Is there a physician you see as a real hero?

Posted by Karen Buckley • April 10th, 2012

Can you remember a doctor who inspired you to get into medicine? Do you admire a researcher whom you’ve never met? Do you have great respect for a particular colleague or educator? Share your story on our 200th website.  We’ll be highlighting our favorites all month.

Rachel Wolfson, a first-year student at Harvard Medical School, shared this story:

I walked out into the small waiting room at the Care Free Medical Clinic in Lansing, Michigan. Waiting for me was a gaunt 40-year-old man who sat hunched over in a wheelchair. He had big, black rings under his eyes and a scruffy, unshaven look. I led Richard to the examination room, where it was my duty as a volunteer to take his history and vitals. Richard was so weak that he could barely get out of his wheelchair to get on the scale, which measured him 30 pounds underweight. His arm was so frail that I thought the blood pressure cuff would squeeze the life out of him. He told me that despite noticing the deterioration of his health for over a year, he had waited until then to be seen because he didn’t have health insurance. He had not been able to afford healthcare for the past twenty years. Dr. Barry Saltman came to examine him and instantly knew that the situation was dire. Dr. Saltman spent a long time with Richard, hearing his story and treating him with respect. After some tests, Richard was diagnosed with advanced metastatic cancer. Dr. Saltman then took the time to teach Richard about his illness and explained the treatment options. Unfortunately, Richard succumbed to the cancer soon thereafter. Had Richard had health insurance and access to healthcare, however, he could have received his diagnosis earlier and lived a longer and healthier life. Dr. Saltman, as a primary care physician in mid-Michigan, had realized that there were hundreds of people in the area just like Richard. In 2004, Dr. Saltman started a free clinic. At first, the clinic had barely enough patients’ records to fill one bookshelf, but eight years later, Dr. Saltman and his colleagues have seen thousands of patients who otherwise had no one else to turn to. Dr. Saltman saw a need in his community and, unlike many others, took the initiative to act upon that need. His drive, compassion, and ability to relate to others continue to inspire me today as a medical student, six years after Dr. Saltman and I met Richard.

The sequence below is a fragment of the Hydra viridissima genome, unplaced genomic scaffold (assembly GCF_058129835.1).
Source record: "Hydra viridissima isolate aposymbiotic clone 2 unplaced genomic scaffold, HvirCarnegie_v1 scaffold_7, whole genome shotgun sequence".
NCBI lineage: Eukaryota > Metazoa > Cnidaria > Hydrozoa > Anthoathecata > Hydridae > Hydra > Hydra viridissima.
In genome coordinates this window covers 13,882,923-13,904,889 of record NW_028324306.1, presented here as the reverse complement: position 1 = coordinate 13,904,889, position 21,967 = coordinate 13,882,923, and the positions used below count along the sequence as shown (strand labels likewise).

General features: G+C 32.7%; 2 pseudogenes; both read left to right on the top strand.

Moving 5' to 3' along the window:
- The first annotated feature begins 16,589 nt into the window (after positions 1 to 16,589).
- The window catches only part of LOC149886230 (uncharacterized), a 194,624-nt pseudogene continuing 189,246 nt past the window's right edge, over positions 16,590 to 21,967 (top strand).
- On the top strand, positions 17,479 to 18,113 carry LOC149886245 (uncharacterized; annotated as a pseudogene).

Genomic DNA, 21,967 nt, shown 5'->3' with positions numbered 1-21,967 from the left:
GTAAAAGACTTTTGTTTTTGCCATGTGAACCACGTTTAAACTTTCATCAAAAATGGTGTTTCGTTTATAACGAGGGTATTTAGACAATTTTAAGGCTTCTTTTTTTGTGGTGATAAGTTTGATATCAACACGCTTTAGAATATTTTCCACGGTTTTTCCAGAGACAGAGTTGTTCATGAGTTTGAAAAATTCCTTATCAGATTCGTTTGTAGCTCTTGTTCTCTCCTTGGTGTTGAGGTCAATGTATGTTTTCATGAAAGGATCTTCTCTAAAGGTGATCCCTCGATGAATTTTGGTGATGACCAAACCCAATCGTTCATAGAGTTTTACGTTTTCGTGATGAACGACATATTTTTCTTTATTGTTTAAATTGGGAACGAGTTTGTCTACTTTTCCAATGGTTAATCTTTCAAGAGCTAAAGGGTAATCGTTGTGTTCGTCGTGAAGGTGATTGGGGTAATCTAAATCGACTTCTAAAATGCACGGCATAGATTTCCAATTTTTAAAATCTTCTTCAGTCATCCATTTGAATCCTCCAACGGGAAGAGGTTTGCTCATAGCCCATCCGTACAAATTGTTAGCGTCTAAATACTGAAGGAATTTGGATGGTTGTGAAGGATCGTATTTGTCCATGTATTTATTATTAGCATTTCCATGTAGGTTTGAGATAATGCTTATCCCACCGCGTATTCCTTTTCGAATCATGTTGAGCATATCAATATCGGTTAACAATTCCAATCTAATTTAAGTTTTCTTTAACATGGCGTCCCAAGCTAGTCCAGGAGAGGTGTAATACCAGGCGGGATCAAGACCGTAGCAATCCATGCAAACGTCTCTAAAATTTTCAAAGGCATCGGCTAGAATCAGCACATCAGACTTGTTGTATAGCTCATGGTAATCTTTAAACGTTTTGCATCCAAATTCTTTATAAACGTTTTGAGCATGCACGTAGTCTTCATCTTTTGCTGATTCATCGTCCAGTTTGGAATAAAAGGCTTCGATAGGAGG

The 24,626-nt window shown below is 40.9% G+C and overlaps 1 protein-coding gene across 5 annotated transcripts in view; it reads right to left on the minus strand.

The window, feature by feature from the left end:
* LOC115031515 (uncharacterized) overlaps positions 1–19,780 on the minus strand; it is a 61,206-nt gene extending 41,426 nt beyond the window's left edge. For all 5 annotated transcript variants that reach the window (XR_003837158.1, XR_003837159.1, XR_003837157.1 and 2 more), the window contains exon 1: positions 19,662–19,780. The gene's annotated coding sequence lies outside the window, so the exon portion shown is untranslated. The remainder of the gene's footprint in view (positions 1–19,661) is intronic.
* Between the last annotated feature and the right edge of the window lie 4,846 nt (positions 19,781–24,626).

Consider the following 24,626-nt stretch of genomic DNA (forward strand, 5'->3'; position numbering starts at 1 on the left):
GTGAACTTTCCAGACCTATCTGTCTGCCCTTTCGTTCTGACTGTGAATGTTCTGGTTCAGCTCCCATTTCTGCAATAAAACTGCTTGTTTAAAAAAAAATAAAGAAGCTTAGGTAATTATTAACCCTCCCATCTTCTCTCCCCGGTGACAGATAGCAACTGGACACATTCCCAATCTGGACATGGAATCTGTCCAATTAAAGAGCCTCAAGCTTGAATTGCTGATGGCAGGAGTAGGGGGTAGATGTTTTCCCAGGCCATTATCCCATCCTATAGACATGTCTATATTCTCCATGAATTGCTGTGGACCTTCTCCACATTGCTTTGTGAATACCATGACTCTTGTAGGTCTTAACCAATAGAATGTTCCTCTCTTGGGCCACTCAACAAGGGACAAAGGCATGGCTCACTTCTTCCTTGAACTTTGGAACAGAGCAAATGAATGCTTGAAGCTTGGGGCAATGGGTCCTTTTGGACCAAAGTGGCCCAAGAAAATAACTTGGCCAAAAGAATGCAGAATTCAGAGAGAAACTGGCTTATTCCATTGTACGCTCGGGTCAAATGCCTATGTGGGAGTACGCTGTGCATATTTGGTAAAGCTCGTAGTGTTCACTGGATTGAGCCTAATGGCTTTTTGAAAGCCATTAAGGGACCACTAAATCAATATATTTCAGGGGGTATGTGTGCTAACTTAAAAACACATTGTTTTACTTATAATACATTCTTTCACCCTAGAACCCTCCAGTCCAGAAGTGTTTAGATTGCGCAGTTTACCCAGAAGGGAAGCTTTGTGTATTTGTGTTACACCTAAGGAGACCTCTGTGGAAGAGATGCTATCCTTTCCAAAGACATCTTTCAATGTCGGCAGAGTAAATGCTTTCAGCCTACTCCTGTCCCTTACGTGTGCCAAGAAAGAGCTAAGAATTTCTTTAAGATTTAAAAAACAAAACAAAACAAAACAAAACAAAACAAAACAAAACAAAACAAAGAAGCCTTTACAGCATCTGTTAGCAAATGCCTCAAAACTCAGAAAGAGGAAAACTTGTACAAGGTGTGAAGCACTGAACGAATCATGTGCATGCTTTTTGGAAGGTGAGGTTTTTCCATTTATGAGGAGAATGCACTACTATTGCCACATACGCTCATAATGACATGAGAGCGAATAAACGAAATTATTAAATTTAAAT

Enjoy some of the stories that have already been posted. We’d like to hear yours.

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